The Art
Quite unusually, the art is pretty detailed for such a short and lower profile anime, the bright colours and lighting are what makes the world of this series come alive. If this series had a dark, grim tone to it, the visual aesthetic would be rather distracting for me, but the look goes with the tone of the characters and story, that is to say, not a bad bone in either. The animation is always something I rarely have much diverse criticism for when it comes to Anime, lots of shots where the only animation is the lip flaps on the speaking character, and the occasional fluid and dynamic shot, though in fairness, there are more of those than I expected, which is definitely a point in its favour.

One thing I did want to talk about with the art though, is the fact that there's art at all. If you were to recount the introductory episode to somebody without telling them it was an anime, they might think that, besides the Generic Anime Cliche characters, there's little reason for it to not be live action, as everything that happens could quite reasonably be filmed. But that isn't the case at all, the animation and the art, neither more than the other, help add to the surreality of the series, despite it's seemingly ordinary setup, and as I said before the way everything looks helps it to come to life much more than if it were literally live action. It kind of reminds me of Simon Pegg's TV series Spaced, I always felt that would've been improved it it were animated, you may not get this but watching Haruhi Suzumiya I definitely get some cartoony, Spaced vibes from this series.

If you're looking for a new Anime to get into, look no further, my one critique I can think of of this Anime is that it's definitely not for people who've never watched other Animes, it's length and Japanese-y tone make it more of a series you'd watch in between other series. But, I doubt that wouldn't be a problem since most people who have heard enough about it to watch it are no doubt well travelled in that area.

Thursday, 8 December 2011

Young Justice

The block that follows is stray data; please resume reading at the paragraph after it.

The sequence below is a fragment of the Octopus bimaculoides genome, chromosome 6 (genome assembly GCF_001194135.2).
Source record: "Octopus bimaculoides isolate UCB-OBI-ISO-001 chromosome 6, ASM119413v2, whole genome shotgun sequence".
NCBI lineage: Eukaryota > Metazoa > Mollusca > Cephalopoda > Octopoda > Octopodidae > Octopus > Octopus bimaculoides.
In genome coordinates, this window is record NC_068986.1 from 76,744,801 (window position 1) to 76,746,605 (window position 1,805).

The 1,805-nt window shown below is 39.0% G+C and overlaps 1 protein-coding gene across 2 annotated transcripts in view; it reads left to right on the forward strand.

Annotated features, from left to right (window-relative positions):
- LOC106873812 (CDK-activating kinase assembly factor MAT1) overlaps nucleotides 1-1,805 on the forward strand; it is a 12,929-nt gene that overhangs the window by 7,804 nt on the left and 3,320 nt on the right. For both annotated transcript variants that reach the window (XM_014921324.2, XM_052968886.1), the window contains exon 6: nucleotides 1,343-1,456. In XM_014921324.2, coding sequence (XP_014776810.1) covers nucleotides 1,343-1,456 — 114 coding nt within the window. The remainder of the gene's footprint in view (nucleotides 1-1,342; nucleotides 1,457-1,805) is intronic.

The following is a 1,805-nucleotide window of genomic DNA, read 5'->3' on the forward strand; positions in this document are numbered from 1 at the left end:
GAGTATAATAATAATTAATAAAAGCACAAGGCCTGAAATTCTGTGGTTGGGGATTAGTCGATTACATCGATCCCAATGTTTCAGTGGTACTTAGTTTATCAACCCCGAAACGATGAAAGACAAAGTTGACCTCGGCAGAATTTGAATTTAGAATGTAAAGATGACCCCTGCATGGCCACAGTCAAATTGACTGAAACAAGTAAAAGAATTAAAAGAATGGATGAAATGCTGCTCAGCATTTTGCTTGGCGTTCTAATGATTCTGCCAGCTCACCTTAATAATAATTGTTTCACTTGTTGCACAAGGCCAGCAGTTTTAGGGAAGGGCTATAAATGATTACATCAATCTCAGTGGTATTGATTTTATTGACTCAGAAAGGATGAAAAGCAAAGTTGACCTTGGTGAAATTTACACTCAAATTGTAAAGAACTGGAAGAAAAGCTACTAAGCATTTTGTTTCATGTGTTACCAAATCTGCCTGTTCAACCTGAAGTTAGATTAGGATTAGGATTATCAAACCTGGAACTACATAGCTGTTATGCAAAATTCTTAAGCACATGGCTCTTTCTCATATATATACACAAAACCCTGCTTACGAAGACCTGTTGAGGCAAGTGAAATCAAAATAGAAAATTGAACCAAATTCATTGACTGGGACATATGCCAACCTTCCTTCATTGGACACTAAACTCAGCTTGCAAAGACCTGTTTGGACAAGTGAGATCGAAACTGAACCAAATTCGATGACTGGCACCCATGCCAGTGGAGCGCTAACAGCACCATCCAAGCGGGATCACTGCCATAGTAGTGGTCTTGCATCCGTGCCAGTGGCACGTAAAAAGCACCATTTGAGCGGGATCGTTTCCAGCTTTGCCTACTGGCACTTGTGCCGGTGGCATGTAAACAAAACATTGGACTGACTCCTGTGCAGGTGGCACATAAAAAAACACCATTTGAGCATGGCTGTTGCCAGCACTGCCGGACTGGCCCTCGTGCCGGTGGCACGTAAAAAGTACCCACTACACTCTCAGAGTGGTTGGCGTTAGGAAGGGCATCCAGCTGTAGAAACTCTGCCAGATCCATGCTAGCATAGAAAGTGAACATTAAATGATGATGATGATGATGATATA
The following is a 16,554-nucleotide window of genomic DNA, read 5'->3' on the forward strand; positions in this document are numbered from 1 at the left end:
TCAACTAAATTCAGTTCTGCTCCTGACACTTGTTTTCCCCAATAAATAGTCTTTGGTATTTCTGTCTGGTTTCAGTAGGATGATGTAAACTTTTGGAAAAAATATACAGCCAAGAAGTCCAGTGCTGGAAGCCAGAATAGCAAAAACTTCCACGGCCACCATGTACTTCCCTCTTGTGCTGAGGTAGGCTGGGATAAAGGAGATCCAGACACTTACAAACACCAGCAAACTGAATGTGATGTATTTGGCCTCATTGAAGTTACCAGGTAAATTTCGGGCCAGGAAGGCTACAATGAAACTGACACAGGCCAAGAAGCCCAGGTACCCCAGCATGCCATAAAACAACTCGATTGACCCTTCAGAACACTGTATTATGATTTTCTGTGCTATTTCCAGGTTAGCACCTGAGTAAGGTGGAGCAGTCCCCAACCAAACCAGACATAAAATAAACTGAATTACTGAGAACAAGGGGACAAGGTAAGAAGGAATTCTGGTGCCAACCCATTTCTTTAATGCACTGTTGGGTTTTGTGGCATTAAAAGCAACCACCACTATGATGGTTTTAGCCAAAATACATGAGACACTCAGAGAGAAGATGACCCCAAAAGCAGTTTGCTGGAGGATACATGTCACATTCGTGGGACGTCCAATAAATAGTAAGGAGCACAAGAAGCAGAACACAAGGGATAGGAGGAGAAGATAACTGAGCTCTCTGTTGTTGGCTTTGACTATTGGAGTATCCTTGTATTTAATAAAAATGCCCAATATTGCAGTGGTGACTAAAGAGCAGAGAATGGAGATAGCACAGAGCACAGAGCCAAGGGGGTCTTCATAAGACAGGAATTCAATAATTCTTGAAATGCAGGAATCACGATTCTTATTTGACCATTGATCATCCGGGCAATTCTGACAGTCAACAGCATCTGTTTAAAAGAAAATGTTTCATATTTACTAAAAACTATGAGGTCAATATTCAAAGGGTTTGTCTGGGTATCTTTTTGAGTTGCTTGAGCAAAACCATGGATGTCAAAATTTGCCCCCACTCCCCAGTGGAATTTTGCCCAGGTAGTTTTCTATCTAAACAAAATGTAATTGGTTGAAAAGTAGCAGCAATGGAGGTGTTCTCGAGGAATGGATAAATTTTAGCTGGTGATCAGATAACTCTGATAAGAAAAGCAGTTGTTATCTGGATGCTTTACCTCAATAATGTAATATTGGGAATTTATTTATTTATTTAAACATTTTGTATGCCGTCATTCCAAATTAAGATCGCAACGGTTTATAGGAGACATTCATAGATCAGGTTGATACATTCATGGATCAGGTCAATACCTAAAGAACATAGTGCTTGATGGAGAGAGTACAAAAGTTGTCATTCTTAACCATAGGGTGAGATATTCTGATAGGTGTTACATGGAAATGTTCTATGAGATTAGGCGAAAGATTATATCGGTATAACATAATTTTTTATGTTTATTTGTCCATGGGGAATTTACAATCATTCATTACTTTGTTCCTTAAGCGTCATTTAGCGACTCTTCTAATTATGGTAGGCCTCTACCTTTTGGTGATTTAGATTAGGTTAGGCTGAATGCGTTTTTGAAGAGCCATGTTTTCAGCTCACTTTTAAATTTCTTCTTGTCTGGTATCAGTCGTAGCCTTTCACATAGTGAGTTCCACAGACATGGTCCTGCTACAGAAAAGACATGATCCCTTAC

The Premise
Around this time last year I was gearing up to prepare myself for the finale of Smallville, which is a TV series about the origins of Superman which some clever berk decided should be stretched to ten seasons long, as we were promised mainly for the series to seem more intergrated into the DC Universe, with promises of Darkseid, Booster Gold, Superboy, and the Blue Beetle amongst other new characters without he finale ending with the appearance of Superman. In my opinion, I was expecting too much of the show and because of this it failed spectacualrly for me. Because up until then, while the series was still worth watching, it was never much for obeying its source material. The only adaptations of a comic universe I can remember where it felt like a universe rather than a series of stories in its own disconcerted world are on two occasions.

Firstly, at least chronologically, was the DC Animated Universe, I.E, Batman: TAS, Superman: Tas and the Justice League cartoons, which were all interconnected. Admittedly I've not finished watching all not of them (Which is something I must get round to.) but those stories all felt like they happened in the same universe, which is something rarely added to comic adaptations. Secondly was the Avengers film universe, but that's a story for another day.

Another thing I can now add to that list is Young Justice, a fairly recent cartoon series that manages to give the feeling of being part of a whole universe of trouble, without actually being followed on from any other specific adaptation, which was the first thing that struck me about this series that made me instantly like it.

Young Justice' s story is as follows: the sidekicks of the DC Universe, Robin, Kid Flash, Speedy, Aqualad, and later a few others, are tired of not being treated as equals by Justice League members such as Superman, Batman or the Flash, (You know your head's up your arse if you're angry the world's greatest detective and a demigod don't think you're up to their ridiculously high standards.) so they design to form their own team out of rebellion, only to be then accepted into the Justice League as their own Black Ops type team.